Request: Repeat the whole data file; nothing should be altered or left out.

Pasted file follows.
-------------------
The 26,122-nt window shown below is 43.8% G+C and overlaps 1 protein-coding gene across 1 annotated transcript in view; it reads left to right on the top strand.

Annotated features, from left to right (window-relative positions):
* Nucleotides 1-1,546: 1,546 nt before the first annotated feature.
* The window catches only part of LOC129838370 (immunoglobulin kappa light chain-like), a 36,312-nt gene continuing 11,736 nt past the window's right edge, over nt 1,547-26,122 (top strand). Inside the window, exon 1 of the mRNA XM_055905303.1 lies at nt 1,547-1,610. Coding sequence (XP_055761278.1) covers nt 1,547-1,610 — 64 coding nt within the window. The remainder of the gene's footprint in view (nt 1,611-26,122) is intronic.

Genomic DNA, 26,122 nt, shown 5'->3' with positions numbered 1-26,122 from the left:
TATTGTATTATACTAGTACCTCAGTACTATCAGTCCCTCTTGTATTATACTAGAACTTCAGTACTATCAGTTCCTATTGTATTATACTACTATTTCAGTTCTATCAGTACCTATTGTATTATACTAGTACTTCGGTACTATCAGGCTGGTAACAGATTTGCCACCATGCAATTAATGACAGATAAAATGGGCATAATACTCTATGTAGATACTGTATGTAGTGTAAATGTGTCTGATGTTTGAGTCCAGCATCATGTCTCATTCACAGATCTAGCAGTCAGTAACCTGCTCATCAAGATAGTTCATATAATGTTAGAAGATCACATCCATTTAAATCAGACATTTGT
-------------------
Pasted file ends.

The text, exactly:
The 26,122-nt window shown below is 43.8% G+C and overlaps 1 protein-coding gene across 1 annotated transcript in view; it reads left to right on the top strand.

Annotated features, from left to right (window-relative positions):
* Nucleotides 1-1,546: 1,546 nt before the first annotated feature.
* The window catches only part of LOC129838370 (immunoglobulin kappa light chain-like), a 36,312-nt gene continuing 11,736 nt past the window's right edge, over nt 1,547-26,122 (top strand). Inside the window, exon 1 of the mRNA XM_055905303.1 lies at nt 1,547-1,610. Coding sequence (XP_055761278.1) covers nt 1,547-1,610 — 64 coding nt within the window. The remainder of the gene's footprint in view (nt 1,611-26,122) is intronic.

Genomic DNA, 26,122 nt, shown 5'->3' with positions numbered 1-26,122 from the left:
TATTGTATTATACTAGTACCTCAGTACTATCAGTCCCTCTTGTATTATACTAGAACTTCAGTACTATCAGTTCCTATTGTATTATACTACTATTTCAGTTCTATCAGTACCTATTGTATTATACTAGTACTTCGGTACTATCAGGCTGGTAACAGATTTGCCACCATGCAATTAATGACAGATAAAATGGGCATAATACTCTATGTAGATACTGTATGTAGTGTAAATGTGTCTGATGTTTGAGTCCAGCATCATGTCTCATTCACAGATCTAGCAGTCAGTAACCTGCTCATCAAGATAGTTCATATAATGTTAGAAGATCACATCCATTTAAATCAGACATTTGT